2017 was an eventful year for Toronto’s housing market. From mortgage rule changes to election focus and climbing housing prices, headlines scarred the reality of being able to purchase a home.
Many are wondering, will the market calm down in 2018? Here are few things you can expect this coming year:
Tighter Mortgage Rules in Effect
In October 2017, The Office of the Superintendent of Financial Institutions (OSFI) introduced new lending rules on mortgages that have took effect on January 1 of this year. The new regulations make it more difficult for buyers to qualify for an uninsured mortgage due to the new minimum (and higher) qualifying rate.
The new regulations now require Canadians, who plan to buy a home with a 20% down payment, to face a ‘stress test’ that ensure they will be able to cope with interest rates substantially higher than their original contract rate.
The new regulation requires the minimum qualifying rate for uninsured mortgages to be greater than the five-year benchmark rate published by the Bank of Canada, or 200 basis points above the mortgage holder’s contractual mortgage rate — whichever is higher.
In order to qualify for a loan, borrowers must ensure they can pay the interest on loans as high as 8%. For context, that is 365% higher than two years ago where some could qualify at 2.19% when regulations were lax and the Bank of Canada had not begun increasing rates. These rules also apply to any Canadian renewing or refinancing a mortgage. Previously, only insured borrowers had to undergo such a test.
Impact on buyer’s power?
OSFI’s goal in designing these new rules were to protect home buyers from the potential for increased payments due to interest rate hikes. The rules ensure individuals are prepared financially for increased monthly payments up to 200 basis points. As a result, the buying power of Canadians entering the market is reduced depending on the size of the mortgage. Canadians putting 20% down on a home will see their money go a little less far compared to last year — up to 20% less. The new rules will also make it more difficult to shop your rate around if you are looking to renew your mortgage. If you fail to qualify at the new higher rates you will likely be stuck with your current lender.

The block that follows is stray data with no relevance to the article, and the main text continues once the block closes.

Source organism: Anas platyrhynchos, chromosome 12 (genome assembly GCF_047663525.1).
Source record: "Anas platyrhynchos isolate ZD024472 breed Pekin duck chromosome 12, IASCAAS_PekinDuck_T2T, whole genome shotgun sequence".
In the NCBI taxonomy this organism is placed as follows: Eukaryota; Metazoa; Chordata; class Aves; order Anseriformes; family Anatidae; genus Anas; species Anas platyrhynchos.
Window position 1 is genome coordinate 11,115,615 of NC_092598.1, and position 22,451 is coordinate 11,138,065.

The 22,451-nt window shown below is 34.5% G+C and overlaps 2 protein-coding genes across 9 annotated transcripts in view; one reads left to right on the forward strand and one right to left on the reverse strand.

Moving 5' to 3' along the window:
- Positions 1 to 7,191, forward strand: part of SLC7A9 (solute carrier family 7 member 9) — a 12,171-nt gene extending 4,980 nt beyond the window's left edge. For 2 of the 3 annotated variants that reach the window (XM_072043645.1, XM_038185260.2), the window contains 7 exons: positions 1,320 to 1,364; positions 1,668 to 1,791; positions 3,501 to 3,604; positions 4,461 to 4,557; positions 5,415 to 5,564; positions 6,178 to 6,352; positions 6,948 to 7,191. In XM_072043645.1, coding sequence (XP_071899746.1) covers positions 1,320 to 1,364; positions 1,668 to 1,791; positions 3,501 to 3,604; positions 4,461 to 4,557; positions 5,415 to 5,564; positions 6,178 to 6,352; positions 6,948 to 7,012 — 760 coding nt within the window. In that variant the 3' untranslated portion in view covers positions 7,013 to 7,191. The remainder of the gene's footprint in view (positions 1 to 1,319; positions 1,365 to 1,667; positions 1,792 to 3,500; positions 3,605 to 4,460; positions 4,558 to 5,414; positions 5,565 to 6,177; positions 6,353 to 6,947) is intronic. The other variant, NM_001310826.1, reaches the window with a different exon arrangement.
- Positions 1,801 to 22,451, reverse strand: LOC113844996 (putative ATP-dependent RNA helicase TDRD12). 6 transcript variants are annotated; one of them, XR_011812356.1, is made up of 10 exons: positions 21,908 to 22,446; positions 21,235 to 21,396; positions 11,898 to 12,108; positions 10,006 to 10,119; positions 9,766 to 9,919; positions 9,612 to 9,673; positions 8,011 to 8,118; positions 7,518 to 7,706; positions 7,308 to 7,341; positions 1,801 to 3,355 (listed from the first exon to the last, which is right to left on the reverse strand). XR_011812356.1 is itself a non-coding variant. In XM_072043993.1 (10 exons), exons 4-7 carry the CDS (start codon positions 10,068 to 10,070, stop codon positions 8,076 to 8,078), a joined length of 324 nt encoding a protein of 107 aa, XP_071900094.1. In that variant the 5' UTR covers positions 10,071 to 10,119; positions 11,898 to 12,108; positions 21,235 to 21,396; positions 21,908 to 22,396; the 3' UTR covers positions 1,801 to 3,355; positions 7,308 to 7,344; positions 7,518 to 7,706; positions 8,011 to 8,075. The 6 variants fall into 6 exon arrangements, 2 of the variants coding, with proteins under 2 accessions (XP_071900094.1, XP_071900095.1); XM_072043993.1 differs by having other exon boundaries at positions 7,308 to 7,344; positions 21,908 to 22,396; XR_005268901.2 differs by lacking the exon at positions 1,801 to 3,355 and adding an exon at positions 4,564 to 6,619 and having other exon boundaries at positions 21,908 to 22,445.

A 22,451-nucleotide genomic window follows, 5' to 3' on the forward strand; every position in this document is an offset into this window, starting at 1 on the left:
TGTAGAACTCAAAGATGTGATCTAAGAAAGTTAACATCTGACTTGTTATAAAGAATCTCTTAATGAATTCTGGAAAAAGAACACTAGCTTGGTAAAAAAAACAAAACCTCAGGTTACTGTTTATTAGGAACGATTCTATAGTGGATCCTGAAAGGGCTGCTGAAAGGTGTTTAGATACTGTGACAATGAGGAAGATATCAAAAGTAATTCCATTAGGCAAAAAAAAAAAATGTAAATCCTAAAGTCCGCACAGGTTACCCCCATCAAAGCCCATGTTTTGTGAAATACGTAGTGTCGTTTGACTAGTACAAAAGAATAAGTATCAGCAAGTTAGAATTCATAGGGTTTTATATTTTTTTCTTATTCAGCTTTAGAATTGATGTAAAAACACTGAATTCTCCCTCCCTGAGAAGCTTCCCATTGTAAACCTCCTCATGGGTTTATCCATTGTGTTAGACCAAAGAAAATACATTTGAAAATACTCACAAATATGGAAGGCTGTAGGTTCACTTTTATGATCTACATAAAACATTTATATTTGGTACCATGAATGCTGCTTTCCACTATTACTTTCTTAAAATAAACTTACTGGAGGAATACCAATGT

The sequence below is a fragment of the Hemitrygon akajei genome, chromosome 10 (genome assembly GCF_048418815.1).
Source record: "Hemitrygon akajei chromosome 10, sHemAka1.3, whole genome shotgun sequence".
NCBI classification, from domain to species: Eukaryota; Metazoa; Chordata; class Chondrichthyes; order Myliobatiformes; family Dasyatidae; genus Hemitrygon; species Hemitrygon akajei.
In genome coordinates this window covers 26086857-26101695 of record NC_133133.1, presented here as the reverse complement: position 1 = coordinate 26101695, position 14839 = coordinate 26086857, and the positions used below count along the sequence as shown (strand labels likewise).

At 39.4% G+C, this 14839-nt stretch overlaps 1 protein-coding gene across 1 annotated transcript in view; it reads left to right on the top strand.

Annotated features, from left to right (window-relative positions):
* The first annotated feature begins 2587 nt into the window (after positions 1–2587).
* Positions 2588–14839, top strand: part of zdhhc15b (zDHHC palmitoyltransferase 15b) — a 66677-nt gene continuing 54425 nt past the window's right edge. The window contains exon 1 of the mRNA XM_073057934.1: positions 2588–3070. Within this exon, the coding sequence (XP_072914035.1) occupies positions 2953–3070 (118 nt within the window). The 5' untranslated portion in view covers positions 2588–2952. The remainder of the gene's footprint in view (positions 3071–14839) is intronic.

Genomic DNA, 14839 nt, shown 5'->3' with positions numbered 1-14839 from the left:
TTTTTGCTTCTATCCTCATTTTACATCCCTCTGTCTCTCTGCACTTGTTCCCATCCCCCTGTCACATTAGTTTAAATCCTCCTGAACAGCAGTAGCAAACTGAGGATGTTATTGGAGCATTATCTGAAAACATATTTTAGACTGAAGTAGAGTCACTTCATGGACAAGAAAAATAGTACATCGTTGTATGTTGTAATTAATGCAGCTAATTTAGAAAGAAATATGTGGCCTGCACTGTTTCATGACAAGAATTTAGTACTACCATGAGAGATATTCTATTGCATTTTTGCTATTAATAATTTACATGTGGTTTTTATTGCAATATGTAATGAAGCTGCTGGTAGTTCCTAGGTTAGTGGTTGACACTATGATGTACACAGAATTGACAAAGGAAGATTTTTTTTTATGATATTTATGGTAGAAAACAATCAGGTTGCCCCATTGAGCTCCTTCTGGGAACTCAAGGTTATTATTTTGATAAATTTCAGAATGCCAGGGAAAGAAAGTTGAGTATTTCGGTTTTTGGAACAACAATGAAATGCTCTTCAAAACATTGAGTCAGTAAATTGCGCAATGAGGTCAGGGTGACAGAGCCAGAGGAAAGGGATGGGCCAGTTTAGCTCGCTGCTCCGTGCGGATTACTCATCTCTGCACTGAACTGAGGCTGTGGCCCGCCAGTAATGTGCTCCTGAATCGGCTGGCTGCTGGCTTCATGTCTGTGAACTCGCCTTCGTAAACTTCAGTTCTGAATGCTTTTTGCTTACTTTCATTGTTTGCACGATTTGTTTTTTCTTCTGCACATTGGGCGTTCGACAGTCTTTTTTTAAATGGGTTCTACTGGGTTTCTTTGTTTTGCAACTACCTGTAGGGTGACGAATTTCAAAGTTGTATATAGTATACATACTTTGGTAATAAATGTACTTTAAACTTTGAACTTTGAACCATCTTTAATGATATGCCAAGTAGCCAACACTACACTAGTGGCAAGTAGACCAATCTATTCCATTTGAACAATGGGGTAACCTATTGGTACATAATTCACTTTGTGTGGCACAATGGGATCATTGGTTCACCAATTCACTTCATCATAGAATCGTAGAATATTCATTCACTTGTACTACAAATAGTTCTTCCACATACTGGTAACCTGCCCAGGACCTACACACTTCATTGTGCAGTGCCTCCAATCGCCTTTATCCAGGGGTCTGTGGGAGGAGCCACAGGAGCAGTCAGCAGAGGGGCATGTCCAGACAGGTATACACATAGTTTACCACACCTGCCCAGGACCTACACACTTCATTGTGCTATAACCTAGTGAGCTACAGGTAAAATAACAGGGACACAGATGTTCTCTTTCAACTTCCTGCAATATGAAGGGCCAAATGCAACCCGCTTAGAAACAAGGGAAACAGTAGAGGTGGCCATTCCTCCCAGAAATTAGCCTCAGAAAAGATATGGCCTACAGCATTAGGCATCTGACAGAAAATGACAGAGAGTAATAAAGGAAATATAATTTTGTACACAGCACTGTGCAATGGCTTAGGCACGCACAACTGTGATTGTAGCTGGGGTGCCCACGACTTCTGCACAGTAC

Interest Rate Hikes
The Bank of Canada raised its benchmark interest rates twice last year, in July and September, after sitting out for nearly seven years. It is estimated that we can expect more hikes in 2018, even as soon as the first quarter. According to Statistics Canada, the Canadian economy added nearly 79,000 new positions in December, making Canada’s unemployment rate the lowest in over 40 years. The increase in jobs may set the stage for higher interest rates at The Bank of Canada. The central bank’s first meeting of the year is on January 17.
In the event of further hikes, variable rates for borrowers will increase putting pressure on family budgets. According to a study by MNP, 77% of respondents said they would struggle with a $130 increase in payments on debts. Some argue however, that the potential for increased rates may also incentivize buyers to make a decision today as opposed to later in the year.
The CMHC expects that between 2017-2019 there should be at most 160 basis points in mortgage rate increases.
Housing price increases are expected to moderate in 2018, with expectations for flat or modestly higher home prices. The CMHC expects home sales to see modest growth in early 2018 before slowing down, as job growth, pressured affordability and modestly growing listings pressure prices.
Offsetting the demand for new homes due to lower prices will be the increased demand for rental units. According the CMHC’s Fall 2017 Report, “Eroding affordability, an aging population and high levels of immigration will continue to support rental demand particularly in Ontario’s more expensive markets.” According to the Government of Canada, Canada will welcome 310,000 new permanent residents in 2018, 330,000 in 2019, and 340,000 in 2020. Many new immigrants arrive to Canada’s major cities, like Toronto or Vancouver.
With increased competition for housing, lack of land supply partnered with population growth, the housing market will face increasing pressure.
The Ontario Election occurring June 7th, 2018 also has the potential to cause some change. Under Kathleen Wynne, the Ontario Liberals have enacted the majority of policy change impacting housing directly, with the foreign buyer’s tax and rent controls. However, the Ontario PC’s have taken a deregulation stance on housing, opting to increase supply. In the event of a government switch, many of 2017’s changes could be reversed.